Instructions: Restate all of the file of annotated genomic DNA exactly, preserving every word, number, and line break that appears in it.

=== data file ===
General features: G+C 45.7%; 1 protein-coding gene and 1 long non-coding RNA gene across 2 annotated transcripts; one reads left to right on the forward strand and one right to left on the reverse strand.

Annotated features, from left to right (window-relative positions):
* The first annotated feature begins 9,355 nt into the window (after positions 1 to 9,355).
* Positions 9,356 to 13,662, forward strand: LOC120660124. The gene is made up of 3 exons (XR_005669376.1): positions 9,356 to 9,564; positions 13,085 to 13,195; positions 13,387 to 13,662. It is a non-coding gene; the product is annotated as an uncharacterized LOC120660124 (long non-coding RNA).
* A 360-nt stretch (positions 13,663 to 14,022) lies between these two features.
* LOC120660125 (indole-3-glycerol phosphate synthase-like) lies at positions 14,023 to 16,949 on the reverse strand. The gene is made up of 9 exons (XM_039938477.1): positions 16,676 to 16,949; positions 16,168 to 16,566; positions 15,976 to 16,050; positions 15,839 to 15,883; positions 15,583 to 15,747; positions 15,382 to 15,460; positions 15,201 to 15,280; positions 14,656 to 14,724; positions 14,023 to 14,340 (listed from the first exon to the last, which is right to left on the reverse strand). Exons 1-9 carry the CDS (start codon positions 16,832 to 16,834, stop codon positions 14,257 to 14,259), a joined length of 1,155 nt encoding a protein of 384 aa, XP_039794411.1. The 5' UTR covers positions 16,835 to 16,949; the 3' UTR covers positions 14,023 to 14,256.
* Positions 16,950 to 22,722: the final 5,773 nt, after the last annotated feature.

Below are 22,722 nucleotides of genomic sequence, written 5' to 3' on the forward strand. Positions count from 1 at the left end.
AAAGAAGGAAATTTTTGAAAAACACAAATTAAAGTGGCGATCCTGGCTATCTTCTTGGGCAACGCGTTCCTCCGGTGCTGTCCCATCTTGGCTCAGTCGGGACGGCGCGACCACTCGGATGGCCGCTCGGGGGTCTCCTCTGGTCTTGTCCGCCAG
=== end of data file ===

General features: G+C 45.7%; 1 protein-coding gene and 1 long non-coding RNA gene across 2 annotated transcripts; one reads left to right on the forward strand and one right to left on the reverse strand.

Annotated features, from left to right (window-relative positions):
* The first annotated feature begins 9,355 nt into the window (after positions 1 to 9,355).
* Positions 9,356 to 13,662, forward strand: LOC120660124. The gene is made up of 3 exons (XR_005669376.1): positions 9,356 to 9,564; positions 13,085 to 13,195; positions 13,387 to 13,662. It is a non-coding gene; the product is annotated as an uncharacterized LOC120660124 (long non-coding RNA).
* A 360-nt stretch (positions 13,663 to 14,022) lies between these two features.
* LOC120660125 (indole-3-glycerol phosphate synthase-like) lies at positions 14,023 to 16,949 on the reverse strand. The gene is made up of 9 exons (XM_039938477.1): positions 16,676 to 16,949; positions 16,168 to 16,566; positions 15,976 to 16,050; positions 15,839 to 15,883; positions 15,583 to 15,747; positions 15,382 to 15,460; positions 15,201 to 15,280; positions 14,656 to 14,724; positions 14,023 to 14,340 (listed from the first exon to the last, which is right to left on the reverse strand). Exons 1-9 carry the CDS (start codon positions 16,832 to 16,834, stop codon positions 14,257 to 14,259), a joined length of 1,155 nt encoding a protein of 384 aa, XP_039794411.1. The 5' UTR covers positions 16,835 to 16,949; the 3' UTR covers positions 14,023 to 14,256.
* Positions 16,950 to 22,722: the final 5,773 nt, after the last annotated feature.

Below are 22,722 nucleotides of genomic sequence, written 5' to 3' on the forward strand. Positions count from 1 at the left end.
AAAGAAGGAAATTTTTGAAAAACACAAATTAAAGTGGCGATCCTGGCTATCTTCTTGGGCAACGCGTTCCTCCGGTGCTGTCCCATCTTGGCTCAGTCGGGACGGCGCGACCACTCGGATGGCCGCTCGGGGGTCTCCTCTGGTCTTGTCCGCCAG